Verbatim and Freecom are part of the same group of companies, but Verbatim generally seems to focus on the more affordable end of the market. Consequently, its 500GB Store ‘n Go drive lacks the eye-catching slimline design of the Freecom Sq drive and opts for a more conventional rectangular design that comes in at a very reasonable £79.99 for the 500GB model that we tested.
Even so, it’s still quite slim and neatly designed, and its 150g weight makes it the lightest drive in this group. It’s also available in a wide range of colours to suit your personal taste. We weren’t surprised to see that it also has the same set of bundled software, with Nero back-up software, the energy-saving ‘green button’, and formatting utility.
The drive’s performance proved to be a little erratic, though. The overall sequential speed was good, at 110.50MBps for reading files and 109.40MBps for writing. However its performance with smaller files varied dramatically – we got a relatively strong 39.16MBps when reading small files but a mere 14.82MBps for write speeds. That could be a problem if you’re regularly backing up lots of small files.
Important hard drive news:
One point to note is that the hard disk prices are going up and down like a yo-yo at the moment. The floods that hit Thailand this autumn are to blame – hard disk production was down by more than 50 percent in October. Most of the main hard disk manufacturers have factories in Thailand and one manufacturer taking part in this group test told us that its entire production line “is under water”.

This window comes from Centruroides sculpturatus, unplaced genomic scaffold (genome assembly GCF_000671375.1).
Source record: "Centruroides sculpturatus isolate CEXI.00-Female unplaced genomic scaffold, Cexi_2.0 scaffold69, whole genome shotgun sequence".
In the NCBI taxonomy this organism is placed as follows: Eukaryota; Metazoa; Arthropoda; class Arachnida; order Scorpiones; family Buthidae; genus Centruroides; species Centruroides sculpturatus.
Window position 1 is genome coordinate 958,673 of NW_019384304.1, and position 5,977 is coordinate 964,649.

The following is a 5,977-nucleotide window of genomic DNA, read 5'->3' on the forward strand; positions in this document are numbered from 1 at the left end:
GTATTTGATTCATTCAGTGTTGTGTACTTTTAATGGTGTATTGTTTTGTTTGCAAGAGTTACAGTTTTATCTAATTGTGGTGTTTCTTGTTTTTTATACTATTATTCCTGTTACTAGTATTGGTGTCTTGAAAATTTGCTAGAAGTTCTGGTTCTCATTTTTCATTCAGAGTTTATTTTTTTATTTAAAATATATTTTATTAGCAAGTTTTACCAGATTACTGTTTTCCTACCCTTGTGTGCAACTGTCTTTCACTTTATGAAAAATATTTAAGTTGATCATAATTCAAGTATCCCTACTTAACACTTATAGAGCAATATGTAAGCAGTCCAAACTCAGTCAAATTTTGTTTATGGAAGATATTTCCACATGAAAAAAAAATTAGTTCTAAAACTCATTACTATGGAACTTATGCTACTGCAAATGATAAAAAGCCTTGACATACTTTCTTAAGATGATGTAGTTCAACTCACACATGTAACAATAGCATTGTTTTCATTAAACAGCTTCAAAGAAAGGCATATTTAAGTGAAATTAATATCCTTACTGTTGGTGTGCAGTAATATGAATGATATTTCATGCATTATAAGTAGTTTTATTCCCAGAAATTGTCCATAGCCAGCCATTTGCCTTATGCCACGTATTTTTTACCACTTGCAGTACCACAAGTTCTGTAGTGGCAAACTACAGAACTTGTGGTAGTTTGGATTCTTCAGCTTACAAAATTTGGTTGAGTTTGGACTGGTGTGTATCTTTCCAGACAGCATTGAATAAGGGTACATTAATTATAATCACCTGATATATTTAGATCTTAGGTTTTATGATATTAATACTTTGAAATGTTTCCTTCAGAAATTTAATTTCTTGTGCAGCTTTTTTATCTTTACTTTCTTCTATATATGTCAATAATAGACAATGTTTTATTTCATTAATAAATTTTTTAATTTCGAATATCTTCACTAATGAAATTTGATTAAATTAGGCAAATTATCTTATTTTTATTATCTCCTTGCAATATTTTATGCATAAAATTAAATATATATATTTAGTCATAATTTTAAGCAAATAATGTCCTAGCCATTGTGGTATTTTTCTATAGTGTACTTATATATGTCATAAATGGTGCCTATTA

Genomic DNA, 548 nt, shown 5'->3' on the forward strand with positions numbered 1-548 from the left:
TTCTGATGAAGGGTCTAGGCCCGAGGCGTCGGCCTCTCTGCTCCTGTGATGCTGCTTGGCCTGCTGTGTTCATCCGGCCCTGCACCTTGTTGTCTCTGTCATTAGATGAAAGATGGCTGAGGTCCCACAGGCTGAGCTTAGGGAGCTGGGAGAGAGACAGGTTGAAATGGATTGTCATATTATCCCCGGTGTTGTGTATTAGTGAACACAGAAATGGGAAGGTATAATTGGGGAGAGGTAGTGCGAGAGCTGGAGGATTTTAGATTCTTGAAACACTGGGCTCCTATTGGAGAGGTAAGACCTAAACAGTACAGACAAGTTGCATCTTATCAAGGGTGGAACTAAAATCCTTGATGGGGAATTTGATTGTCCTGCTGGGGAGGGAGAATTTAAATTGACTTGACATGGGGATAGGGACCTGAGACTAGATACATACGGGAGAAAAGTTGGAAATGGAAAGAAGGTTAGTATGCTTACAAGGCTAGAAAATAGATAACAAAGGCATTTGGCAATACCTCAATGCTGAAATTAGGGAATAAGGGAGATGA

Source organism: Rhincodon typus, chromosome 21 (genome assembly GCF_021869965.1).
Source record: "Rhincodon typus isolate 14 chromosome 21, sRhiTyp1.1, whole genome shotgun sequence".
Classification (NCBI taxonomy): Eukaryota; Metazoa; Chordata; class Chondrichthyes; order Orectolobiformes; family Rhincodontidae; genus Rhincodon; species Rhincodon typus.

Scarcity of supply inevitably means that prices will rise. The prices we quote in this review were current as we went to press, but more than ever we’d advise you to shop around and see what prices you can find online. Still, acts of nature aside, people are always going to need external drives to back up their important files and delaying a purchase now could cost you dearly if your PC encounters a natural disaster of its own while you’re waiting for prices to come back down.